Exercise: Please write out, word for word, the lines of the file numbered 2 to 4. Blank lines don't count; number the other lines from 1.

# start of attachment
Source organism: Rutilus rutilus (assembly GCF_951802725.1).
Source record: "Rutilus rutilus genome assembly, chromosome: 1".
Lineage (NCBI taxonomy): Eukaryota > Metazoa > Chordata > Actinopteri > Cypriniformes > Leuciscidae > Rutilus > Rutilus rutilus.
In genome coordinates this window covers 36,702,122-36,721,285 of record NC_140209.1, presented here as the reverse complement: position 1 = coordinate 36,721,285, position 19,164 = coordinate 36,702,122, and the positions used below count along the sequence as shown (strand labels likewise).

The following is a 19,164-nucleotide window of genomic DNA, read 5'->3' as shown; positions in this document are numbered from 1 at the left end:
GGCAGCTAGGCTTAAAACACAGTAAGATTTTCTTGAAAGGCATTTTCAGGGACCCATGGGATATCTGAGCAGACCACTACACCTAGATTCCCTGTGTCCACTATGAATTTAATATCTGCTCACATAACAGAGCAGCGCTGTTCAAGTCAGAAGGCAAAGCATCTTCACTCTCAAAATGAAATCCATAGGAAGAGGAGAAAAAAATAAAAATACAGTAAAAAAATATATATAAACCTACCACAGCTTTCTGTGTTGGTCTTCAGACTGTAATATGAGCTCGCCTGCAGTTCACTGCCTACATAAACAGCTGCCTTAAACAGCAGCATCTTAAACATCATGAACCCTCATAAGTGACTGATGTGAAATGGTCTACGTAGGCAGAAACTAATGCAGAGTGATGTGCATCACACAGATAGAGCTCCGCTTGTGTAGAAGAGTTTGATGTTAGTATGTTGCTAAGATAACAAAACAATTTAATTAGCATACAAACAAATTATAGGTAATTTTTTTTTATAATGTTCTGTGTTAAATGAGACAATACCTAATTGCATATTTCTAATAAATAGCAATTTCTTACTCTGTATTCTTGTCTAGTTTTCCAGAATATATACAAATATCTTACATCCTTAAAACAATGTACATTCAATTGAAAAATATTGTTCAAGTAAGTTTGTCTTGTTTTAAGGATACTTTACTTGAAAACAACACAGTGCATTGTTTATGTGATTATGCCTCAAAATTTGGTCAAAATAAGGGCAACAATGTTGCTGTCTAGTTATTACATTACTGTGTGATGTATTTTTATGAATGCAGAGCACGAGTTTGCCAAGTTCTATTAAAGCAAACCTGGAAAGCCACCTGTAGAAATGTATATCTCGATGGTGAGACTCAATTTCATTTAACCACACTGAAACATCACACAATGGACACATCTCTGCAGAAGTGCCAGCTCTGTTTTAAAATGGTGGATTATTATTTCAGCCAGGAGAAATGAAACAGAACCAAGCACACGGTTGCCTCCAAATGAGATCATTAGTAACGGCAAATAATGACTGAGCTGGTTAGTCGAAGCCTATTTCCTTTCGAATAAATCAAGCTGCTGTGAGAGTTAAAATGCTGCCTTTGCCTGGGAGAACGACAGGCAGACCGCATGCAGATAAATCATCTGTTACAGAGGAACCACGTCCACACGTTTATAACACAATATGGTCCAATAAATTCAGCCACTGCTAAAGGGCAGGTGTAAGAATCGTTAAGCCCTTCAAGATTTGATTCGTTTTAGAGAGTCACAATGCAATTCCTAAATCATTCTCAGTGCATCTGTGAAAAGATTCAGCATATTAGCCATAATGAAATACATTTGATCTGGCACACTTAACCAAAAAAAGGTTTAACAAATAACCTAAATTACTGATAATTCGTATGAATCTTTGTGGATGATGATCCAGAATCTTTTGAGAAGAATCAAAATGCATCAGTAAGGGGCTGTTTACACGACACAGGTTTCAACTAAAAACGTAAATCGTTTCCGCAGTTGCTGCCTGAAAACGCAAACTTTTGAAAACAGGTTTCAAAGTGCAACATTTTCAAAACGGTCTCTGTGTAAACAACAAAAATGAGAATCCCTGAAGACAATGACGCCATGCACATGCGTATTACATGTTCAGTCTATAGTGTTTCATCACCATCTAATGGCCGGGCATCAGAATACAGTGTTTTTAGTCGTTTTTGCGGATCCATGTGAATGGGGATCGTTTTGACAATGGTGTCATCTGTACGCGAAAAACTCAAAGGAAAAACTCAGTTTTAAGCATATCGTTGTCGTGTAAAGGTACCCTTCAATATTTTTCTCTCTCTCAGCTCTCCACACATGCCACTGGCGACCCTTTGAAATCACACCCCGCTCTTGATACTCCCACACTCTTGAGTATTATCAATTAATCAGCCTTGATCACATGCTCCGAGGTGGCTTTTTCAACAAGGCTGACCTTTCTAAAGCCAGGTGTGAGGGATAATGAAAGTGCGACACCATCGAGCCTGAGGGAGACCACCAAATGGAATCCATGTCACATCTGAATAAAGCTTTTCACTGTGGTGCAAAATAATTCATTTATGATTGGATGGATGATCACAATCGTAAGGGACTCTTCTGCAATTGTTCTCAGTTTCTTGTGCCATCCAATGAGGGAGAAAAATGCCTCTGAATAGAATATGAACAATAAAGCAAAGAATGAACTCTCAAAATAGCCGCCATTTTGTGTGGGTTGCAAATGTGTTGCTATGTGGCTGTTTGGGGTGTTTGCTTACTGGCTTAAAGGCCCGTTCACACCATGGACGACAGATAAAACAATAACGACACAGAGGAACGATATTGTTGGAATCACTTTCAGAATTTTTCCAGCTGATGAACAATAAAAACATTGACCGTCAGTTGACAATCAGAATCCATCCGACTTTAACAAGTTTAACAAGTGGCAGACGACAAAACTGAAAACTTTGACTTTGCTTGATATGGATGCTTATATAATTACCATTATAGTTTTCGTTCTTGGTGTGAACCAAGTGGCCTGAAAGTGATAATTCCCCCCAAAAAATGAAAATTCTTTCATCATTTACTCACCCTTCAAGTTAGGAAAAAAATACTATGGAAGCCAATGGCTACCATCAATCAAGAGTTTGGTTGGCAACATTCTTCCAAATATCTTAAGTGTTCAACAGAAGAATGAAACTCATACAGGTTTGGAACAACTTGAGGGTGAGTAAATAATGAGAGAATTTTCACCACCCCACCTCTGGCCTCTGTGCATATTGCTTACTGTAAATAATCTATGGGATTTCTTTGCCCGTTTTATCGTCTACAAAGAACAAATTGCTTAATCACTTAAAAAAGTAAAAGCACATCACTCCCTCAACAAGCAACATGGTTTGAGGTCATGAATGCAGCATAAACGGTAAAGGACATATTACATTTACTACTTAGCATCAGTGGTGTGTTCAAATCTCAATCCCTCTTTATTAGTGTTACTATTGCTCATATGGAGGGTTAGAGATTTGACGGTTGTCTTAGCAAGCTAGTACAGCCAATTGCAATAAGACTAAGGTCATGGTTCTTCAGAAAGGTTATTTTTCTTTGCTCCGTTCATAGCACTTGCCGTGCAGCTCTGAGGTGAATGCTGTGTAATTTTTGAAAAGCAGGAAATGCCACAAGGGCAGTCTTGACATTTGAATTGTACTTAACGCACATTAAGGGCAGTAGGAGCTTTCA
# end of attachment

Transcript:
Source record: "Rutilus rutilus genome assembly, chromosome: 1".
Lineage (NCBI taxonomy): Eukaryota > Metazoa > Chordata > Actinopteri > Cypriniformes > Leuciscidae > Rutilus > Rutilus rutilus.
In genome coordinates this window covers 36,702,122-36,721,285 of record NC_140209.1, presented here as the reverse complement: position 1 = coordinate 36,721,285, position 19,164 = coordinate 36,702,122, and the positions used below count along the sequence as shown (strand labels likewise).